Another hard part about reading this is how the two men were supported and even enabled by those around them, men and women. Ferdinand blames Katherine for all his misdeeds, which is what causes her to be known as the Evil Queen. He has effectively isolated her from any support, including her own ladies-in-waiting who gossip about her behind her back. This is what leads to Phillips being so able to hurt Katherine, because she has no friends, no support system. This did feel believable and realistically explained the fairy tale aspect of Katherine being known as evil.

One of my biggest feelings of unease going into the book (before the assault scenes) is that this is a love story between a stepmother and stepdaughter. However, this book reassures the reader in that regard. Katherine and Eirwen are only seven years apart in age and Katherine only sees Eirwen once, on her wedding day to Ferdinand, before the beginning of the book. They are technically family by law, but do not grow up together and they do not act and are not treated as a mother and daughter. For the majority of the story, Katherine is thirty and Eirwen is twenty-two or twenty-three.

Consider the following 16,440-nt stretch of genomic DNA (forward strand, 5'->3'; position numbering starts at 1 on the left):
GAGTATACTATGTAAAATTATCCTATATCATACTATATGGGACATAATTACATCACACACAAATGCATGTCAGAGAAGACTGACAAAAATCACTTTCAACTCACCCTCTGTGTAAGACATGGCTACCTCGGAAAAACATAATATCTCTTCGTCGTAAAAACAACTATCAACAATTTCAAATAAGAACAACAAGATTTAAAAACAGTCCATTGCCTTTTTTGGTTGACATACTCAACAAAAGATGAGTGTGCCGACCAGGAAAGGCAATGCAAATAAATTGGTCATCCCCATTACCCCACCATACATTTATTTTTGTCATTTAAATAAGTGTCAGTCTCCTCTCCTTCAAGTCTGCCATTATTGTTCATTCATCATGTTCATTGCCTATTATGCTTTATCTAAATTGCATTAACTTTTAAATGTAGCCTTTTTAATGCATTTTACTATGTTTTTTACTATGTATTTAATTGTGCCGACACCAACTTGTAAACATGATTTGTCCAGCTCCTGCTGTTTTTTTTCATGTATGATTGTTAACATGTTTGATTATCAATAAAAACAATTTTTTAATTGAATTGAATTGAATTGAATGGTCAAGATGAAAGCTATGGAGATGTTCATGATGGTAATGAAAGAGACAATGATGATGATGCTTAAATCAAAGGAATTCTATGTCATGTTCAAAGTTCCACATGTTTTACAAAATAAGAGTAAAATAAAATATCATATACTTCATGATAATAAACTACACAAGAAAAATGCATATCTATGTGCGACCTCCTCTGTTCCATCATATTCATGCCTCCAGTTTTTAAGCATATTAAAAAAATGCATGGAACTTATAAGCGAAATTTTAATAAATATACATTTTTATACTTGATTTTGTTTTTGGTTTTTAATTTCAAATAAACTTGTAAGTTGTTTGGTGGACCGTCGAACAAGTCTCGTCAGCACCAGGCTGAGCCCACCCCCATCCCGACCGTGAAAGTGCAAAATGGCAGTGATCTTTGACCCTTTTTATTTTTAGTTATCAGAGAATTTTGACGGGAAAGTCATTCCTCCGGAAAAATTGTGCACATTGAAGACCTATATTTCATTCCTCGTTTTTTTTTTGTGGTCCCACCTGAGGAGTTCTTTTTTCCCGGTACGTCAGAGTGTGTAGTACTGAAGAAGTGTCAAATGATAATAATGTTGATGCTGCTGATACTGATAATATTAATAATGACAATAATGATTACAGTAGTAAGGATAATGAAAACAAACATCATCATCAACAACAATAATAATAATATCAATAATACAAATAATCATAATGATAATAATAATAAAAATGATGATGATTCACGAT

The romance felt real. From the moment Katherine meets Eirwen she is captivated by her and struggles with understanding how she, a woman, could be attracted to another woman. Eirwen has the same inner conflict. Not only did both characters feel complex but their romance developed in a believable manner.